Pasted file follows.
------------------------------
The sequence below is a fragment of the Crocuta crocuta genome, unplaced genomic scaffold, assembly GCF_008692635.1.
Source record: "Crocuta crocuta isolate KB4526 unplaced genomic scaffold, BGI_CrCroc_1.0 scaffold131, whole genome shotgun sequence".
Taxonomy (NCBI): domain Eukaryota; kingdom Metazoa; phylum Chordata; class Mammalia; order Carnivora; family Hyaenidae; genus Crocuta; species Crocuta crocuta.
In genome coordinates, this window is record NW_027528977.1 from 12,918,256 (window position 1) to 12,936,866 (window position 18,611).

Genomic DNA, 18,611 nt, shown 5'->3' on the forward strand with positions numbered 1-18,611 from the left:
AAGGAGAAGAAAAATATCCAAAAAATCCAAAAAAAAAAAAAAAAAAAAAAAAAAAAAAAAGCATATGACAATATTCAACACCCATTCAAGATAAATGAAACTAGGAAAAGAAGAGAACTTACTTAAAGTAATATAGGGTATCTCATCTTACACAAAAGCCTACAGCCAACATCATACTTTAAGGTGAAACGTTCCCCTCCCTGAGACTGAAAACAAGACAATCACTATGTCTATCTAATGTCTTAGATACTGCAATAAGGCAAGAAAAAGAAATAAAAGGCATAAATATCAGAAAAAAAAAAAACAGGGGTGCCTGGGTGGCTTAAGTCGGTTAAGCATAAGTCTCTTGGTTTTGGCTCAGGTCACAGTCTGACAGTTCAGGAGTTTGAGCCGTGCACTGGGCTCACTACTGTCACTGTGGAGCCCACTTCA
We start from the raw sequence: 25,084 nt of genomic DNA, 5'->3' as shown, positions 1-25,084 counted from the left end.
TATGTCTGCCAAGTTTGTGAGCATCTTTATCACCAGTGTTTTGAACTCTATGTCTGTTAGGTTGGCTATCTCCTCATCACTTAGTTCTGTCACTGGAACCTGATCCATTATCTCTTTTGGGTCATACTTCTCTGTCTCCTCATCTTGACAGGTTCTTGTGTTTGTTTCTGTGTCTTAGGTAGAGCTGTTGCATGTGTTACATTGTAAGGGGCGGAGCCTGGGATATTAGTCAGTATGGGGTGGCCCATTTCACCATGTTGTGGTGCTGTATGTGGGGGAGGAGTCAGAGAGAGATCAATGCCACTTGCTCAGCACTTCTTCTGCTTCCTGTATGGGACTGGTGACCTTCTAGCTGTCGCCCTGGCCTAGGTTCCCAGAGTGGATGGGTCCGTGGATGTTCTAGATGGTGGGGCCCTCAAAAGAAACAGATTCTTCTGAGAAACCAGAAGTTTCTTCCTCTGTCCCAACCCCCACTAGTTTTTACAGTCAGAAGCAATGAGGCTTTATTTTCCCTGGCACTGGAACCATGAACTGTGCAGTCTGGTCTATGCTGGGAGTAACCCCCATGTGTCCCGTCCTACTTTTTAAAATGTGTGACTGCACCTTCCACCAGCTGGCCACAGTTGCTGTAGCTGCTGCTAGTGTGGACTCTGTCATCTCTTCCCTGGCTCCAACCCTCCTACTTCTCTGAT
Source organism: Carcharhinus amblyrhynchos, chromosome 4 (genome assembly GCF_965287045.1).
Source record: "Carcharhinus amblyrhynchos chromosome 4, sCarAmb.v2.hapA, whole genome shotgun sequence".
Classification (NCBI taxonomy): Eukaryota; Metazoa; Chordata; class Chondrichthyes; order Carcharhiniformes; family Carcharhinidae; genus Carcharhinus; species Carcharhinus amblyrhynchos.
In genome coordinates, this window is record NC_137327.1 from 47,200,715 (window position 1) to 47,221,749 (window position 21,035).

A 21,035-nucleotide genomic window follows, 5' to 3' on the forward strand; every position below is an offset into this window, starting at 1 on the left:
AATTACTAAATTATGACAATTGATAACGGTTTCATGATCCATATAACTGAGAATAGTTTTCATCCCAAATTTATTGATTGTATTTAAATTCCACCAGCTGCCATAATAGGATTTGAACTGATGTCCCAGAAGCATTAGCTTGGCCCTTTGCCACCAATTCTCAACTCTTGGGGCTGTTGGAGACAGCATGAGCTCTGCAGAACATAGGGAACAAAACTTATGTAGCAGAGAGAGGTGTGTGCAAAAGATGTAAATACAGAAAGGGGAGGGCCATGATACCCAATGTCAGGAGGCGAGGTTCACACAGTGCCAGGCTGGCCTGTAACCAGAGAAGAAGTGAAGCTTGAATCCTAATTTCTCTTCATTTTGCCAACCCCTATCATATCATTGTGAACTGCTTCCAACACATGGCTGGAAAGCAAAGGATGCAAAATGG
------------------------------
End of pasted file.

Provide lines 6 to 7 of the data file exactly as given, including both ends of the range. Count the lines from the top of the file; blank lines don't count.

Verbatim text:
AAGGAGAAGAAAAATATCCAAAAAATCCAAAAAAAAAAAAAAAAAAAAAAAAAAAAAAAAGCATATGACAATATTCAACACCCATTCAAGATAAATGAAACTAGGAAAAGAAGAGAACTTACTTAAAGTAATATAGGGTATCTCATCTTACACAAAAGCCTACAGCCAACATCATACTTTAAGGTGAAACGTTCCCCTCCCTGAGACTGAAAACAAGACAATCACTATGTCTATCTAATGTCTTAGATACTGCAATAAGGCAAGAAAAAGAAATAAAAGGCATAAATATCAGAAAAAAAAAAAACAGGGGTGCCTGGGTGGCTTAAGTCGGTTAAGCATAAGTCTCTTGGTTTTGGCTCAGGTCACAGTCTGACAGTTCAGGAGTTTGAGCCGTGCACTGGGCTCACTACTGTCACTGTGGAGCCCACTTCA
We start from the raw sequence: 25,084 nt of genomic DNA, 5'->3' as shown, positions 1-25,084 counted from the left end.